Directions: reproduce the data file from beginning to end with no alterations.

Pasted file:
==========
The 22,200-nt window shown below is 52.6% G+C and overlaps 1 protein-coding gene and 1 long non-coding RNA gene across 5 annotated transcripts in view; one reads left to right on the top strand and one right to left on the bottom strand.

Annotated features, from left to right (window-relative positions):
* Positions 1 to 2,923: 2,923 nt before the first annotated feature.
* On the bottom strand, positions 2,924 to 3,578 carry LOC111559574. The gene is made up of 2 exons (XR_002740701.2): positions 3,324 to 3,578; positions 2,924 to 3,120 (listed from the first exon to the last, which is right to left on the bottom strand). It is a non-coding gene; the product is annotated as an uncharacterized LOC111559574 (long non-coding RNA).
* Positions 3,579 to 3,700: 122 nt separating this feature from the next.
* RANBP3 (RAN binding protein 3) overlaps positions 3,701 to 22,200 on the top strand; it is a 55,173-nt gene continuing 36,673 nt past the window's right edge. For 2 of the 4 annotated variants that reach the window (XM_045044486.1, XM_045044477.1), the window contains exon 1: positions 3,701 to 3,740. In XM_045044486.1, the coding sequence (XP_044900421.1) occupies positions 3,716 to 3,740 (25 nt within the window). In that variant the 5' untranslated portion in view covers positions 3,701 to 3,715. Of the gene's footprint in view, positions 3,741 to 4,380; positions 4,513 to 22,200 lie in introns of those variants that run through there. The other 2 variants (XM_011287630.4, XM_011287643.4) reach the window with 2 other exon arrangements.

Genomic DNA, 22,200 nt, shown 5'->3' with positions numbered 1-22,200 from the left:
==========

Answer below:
The 22,200-nt window shown below is 52.6% G+C and overlaps 1 protein-coding gene and 1 long non-coding RNA gene across 5 annotated transcripts in view; one reads left to right on the top strand and one right to left on the bottom strand.

Annotated features, from left to right (window-relative positions):
* Positions 1 to 2,923: 2,923 nt before the first annotated feature.
* On the bottom strand, positions 2,924 to 3,578 carry LOC111559574. The gene is made up of 2 exons (XR_002740701.2): positions 3,324 to 3,578; positions 2,924 to 3,120 (listed from the first exon to the last, which is right to left on the bottom strand). It is a non-coding gene; the product is annotated as an uncharacterized LOC111559574 (long non-coding RNA).
* Positions 3,579 to 3,700: 122 nt separating this feature from the next.
* RANBP3 (RAN binding protein 3) overlaps positions 3,701 to 22,200 on the top strand; it is a 55,173-nt gene continuing 36,673 nt past the window's right edge. For 2 of the 4 annotated variants that reach the window (XM_045044486.1, XM_045044477.1), the window contains exon 1: positions 3,701 to 3,740. In XM_045044486.1, the coding sequence (XP_044900421.1) occupies positions 3,716 to 3,740 (25 nt within the window). In that variant the 5' untranslated portion in view covers positions 3,701 to 3,715. Of the gene's footprint in view, positions 3,741 to 4,380; positions 4,513 to 22,200 lie in introns of those variants that run through there. The other 2 variants (XM_011287630.4, XM_011287643.4) reach the window with 2 other exon arrangements.

Genomic DNA, 22,200 nt, shown 5'->3' with positions numbered 1-22,200 from the left: